College football on radio

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College football on radio includes the radio broadcasting of college football games, as well as pre- and post-game reports, analysis, and human-interest stories.

Events leading up to radio broadcasts[edit]

In 1911, more than 1,000 people gathered in downtown Lawrence, Kansas to watch a mechanical reproduction of the 1911 Kansas vs. Missouri football game while it was being played. A Western Union telegraph wire was set up direct from Columbia, Missouri. A group of people then would announce the results of the previous play and used a large model of a football playing field to show the results. Those in attendance cheered as though they were watching the game live, including the school's legendary Rock Chalk, Jayhawk cheer.[1]

Radio broadcasts[edit]

College football games have been broadcast since 1921, beginning with the 1921 West Virginia vs. Pittsburgh football game on October 8 in Pittsburgh, Pennsylvania.[2]

Today, virtually every college football game (at least from Division III on up; junior college, club/junior varsity squads and sprint football teams tend not to have radio coverage) is broadcast on the radio in their local market and many are broadcast nationally. Division III teams may rely on student-run radio stations (or, sometimes, college-owned public radio stations) as their only broadcast outlet, but Division I teams generally garner enough interest to be broadcast not only on commercial radio, but on a network of stations covering a wide region. Other coverage includes local broadcasts of weekly coach's programs. Sports USA Radio Network, Westwood One, Compass Media Networks, ESPN Radio, Touchdown Radio, and Nevada Sports Network all distribute college football broadcasts on a nationwide basis. Additionally Notre Dame and BYU have their games distributed nationally through IMG.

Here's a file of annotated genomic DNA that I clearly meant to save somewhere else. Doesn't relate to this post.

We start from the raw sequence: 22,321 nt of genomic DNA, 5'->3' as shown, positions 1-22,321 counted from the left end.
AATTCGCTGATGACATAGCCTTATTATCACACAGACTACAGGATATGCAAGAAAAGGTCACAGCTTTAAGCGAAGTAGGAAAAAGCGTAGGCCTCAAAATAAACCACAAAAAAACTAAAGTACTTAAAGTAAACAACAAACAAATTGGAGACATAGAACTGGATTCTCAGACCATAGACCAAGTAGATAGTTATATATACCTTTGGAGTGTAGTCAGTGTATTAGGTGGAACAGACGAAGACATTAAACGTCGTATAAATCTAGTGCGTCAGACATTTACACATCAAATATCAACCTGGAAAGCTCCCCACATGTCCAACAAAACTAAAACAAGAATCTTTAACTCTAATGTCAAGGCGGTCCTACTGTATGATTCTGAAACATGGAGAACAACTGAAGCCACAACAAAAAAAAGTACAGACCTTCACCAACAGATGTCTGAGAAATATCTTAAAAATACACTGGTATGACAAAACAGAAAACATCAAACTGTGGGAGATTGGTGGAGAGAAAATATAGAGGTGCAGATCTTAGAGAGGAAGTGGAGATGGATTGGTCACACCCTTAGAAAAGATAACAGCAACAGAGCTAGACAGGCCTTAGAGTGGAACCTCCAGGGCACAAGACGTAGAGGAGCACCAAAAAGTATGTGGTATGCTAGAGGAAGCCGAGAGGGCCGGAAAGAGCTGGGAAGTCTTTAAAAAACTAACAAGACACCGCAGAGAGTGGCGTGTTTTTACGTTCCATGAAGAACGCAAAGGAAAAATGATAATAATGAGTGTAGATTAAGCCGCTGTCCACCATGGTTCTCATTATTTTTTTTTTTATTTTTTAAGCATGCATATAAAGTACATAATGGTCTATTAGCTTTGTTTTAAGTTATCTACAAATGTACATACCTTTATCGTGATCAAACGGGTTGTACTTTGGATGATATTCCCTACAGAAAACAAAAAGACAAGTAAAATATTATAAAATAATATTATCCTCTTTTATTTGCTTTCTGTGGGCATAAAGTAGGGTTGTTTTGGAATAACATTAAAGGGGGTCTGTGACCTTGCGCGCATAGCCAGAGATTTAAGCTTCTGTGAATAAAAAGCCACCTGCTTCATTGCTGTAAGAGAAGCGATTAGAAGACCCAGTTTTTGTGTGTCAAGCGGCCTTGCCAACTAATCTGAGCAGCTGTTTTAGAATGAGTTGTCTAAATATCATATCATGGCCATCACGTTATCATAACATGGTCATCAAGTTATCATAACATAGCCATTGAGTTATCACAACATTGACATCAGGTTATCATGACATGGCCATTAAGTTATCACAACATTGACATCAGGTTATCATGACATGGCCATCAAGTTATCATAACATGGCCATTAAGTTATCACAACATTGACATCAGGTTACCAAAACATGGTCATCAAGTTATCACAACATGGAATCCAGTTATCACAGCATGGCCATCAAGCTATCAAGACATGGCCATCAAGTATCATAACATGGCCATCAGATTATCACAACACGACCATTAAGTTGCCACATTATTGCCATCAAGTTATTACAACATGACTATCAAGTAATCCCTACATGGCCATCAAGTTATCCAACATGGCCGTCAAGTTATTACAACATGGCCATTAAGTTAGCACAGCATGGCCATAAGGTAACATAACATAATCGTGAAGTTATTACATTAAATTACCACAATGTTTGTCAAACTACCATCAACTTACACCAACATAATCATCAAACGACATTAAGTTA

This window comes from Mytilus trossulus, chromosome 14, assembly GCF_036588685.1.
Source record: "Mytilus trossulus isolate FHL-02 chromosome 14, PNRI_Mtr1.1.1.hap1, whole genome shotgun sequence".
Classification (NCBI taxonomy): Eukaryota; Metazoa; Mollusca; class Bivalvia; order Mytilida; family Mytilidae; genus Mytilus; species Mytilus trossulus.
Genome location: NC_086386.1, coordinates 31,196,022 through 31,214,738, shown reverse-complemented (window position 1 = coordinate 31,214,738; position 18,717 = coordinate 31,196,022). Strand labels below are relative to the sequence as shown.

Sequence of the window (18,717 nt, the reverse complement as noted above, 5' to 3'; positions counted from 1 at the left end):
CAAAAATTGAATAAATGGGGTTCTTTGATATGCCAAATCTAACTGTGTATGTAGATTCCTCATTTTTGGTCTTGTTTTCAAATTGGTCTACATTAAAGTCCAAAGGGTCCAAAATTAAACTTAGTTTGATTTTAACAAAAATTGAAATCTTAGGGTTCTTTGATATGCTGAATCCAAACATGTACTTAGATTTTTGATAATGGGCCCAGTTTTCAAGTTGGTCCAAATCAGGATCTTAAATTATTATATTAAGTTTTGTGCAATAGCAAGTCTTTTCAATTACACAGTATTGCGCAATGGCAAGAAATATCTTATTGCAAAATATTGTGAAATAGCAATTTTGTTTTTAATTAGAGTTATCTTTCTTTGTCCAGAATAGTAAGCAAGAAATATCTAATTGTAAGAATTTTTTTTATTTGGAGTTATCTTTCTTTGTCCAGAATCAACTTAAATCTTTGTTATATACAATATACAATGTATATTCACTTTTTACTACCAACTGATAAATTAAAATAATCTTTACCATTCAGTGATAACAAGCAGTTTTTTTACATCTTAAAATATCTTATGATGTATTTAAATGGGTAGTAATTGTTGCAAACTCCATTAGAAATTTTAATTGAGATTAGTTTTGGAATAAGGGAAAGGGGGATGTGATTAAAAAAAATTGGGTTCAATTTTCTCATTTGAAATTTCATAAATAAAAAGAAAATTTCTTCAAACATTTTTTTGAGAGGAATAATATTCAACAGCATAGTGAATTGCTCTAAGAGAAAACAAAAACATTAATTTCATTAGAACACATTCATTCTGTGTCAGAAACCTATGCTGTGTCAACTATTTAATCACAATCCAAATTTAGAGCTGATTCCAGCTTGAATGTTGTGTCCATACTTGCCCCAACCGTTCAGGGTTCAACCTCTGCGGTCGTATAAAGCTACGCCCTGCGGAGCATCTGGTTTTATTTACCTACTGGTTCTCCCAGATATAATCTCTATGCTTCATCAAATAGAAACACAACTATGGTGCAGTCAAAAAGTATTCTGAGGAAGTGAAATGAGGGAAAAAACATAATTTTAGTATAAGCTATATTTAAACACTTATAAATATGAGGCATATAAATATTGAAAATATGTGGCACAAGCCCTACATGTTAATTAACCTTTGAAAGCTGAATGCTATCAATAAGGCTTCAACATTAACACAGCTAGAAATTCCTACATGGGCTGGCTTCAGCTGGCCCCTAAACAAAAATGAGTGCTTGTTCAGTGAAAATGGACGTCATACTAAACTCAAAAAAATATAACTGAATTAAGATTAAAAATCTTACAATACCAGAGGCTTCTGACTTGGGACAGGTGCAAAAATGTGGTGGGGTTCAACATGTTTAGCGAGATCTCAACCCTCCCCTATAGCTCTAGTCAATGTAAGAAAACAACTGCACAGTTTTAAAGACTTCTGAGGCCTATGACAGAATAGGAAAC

Radio broadcasts of Canadian university football are not as consistent. There is generally no national radio broadcasting of university football, much in the same way that the sport is not nationally (or internationally) televised. Teams in mid-sized markets tend to be broadcast on radio, while those in the largest cities or suburbs (where the sport has to compete with much higher-profile professional sports) typically do not.

On the Internet, Division I schools tend to place audio streaming of their radio broadcasts behind paywalls. Lower divisions and Canadian teams typically allow their affiliates and/or flagship stations to broadcast the game online without any additional fees.

List of National Radio Broadcast teams[edit]

(For 2014)

See also[edit]

References[edit]

  1. ^ "100 years ago: Football fans enjoy mechanized reproduction of KU-MU game". Lawrence Journal-World. November 27, 2011. Retrieved December 27, 2011. 
  2. ^ Sciullo Jr, Sam, ed. (1991). 1991 Pitt Football: University of Pittsburgh Football Media Guide. Pittsburgh, PA: University of Pittsburgh Sports Information Office. p. 116. 
  3. ^ http://www.westwoodone.com/index.php/main-menu/press-releases/537-westwood-one-sports-sets-the-2014-college-football-season-in-motion.  Missing or empty |title= (help)